Clay Transformation Sequence

Goal: To introduce basic claymation techniques working in small groups. 

Clay Transformation Sequence
  • Intro

Clay Transformation Sequence

Contributed by David DelGrasso


To introduce basic claymation techniques for work in small groups.


  • Teaching Artist gives groups the challenge of creating a sequence of clay transformations. Each group will:
    1. Choose, then form a simple, three-dimensional geometric shape
    2. Animate the shape into a scene
    3. Transform the simple shape into 2-3 other forms
    4. Transform the shape back into the original form
  • Students in each group should rotate roles to:
    1. Create scene
    2. Move shapes through scene
    3. Take pictures/film the objects and scene
  • Reflection: Students should reflect on the following questions.
    1. How did you decide to transform your shapes and how did that change the scene?
    2. What kind of story started to “take shape” as the shapes changed in the scene?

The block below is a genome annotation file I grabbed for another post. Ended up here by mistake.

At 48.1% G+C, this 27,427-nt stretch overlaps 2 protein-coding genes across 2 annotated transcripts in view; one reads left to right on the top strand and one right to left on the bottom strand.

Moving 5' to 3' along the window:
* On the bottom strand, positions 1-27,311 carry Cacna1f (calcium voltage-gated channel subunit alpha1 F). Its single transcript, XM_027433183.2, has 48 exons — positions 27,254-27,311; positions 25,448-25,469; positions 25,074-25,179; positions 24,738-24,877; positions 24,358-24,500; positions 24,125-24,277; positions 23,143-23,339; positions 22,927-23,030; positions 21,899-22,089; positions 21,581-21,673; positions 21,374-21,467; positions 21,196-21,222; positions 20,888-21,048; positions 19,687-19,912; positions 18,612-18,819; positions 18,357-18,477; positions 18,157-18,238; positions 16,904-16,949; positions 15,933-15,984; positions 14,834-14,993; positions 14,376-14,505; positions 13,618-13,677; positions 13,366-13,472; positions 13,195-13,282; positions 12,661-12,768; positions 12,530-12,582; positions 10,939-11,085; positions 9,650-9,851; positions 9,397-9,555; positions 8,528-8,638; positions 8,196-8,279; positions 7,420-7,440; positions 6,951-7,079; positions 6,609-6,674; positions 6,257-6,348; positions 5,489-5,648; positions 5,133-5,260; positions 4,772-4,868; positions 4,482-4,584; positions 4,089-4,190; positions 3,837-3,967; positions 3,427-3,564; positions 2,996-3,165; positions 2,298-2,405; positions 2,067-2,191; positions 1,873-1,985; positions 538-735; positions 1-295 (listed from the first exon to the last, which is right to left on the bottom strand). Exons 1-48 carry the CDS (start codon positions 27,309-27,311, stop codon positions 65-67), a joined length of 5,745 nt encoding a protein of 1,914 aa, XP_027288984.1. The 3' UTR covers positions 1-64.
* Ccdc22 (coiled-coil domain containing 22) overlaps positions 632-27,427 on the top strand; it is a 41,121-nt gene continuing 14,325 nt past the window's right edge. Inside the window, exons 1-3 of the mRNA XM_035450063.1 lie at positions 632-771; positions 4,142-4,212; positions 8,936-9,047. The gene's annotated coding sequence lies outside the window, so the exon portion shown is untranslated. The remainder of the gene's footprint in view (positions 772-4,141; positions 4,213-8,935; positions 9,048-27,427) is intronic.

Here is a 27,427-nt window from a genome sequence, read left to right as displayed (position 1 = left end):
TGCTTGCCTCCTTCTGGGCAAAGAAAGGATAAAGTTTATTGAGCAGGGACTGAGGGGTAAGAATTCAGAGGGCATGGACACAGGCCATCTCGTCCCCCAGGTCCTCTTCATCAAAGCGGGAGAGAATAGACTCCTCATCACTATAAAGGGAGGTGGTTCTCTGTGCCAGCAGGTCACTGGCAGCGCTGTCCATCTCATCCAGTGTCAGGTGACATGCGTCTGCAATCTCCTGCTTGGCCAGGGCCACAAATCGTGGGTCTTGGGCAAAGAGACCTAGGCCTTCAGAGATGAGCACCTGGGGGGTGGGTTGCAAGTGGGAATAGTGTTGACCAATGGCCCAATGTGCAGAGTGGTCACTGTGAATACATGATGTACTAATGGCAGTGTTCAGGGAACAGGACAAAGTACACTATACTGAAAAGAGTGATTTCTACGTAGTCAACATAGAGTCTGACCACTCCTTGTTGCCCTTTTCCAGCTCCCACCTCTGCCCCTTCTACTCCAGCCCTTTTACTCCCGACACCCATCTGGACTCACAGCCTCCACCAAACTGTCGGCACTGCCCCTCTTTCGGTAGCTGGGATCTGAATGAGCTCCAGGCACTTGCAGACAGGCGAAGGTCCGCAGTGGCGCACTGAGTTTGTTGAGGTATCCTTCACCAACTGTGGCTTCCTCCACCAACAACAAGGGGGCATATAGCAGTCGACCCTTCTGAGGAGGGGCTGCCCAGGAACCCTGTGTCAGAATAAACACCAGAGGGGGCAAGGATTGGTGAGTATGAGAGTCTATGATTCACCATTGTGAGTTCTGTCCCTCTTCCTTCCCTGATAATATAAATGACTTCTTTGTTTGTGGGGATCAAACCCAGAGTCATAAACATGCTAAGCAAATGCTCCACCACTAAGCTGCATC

3. What other shapes could you add to make the scene even “bigger?”

Transition into Activity

Play a Claymation video to begin, and have the group process some of what they saw.

Transition out of Activity

To close out before moving on to the next activity, each group can share what they created to the whole class.

Classroom Arrangement

Small table groups

Supports/Adaptive Materials/Tools

  • Before beginning, groups should have an ordered list of the forms they will use. Next to each shape, students should write down who will animate each shape. (This can change, but everyone should have a turn.)
  • TA can have pre-molded shapes for students with limited dexterity if forming shapes is unavailable. Students may then be able to move the pre-molded objects around. 
  • TA can have pre-drawn/printed scenes for students to use. 
  • To scaffold, students can choose to write down or draw the “journey” of the objects so that they have a guide.
  • If filming or taking pictures is not available to students, TA and other Classroom Professionals can rotate between groups to do this task.

Role of the Teachers and Paraprofessionals

  • Support individual students.
  • Participate in groups.
  • Help students manipulate clay if needed.
  • Help groups with the pictures/filming portion of the activity.

Remote Adaptation

If it is possible to provide students with art supplies at the beginning of a residency, by mail, for example, TA can provide students with clay so that students can create individual Claymation videos. If this is not available, TA might lead an activity to create stop-motion videos using objects other than clay. For example, students might make shapes from paper or other household objects.

Art forms


20 min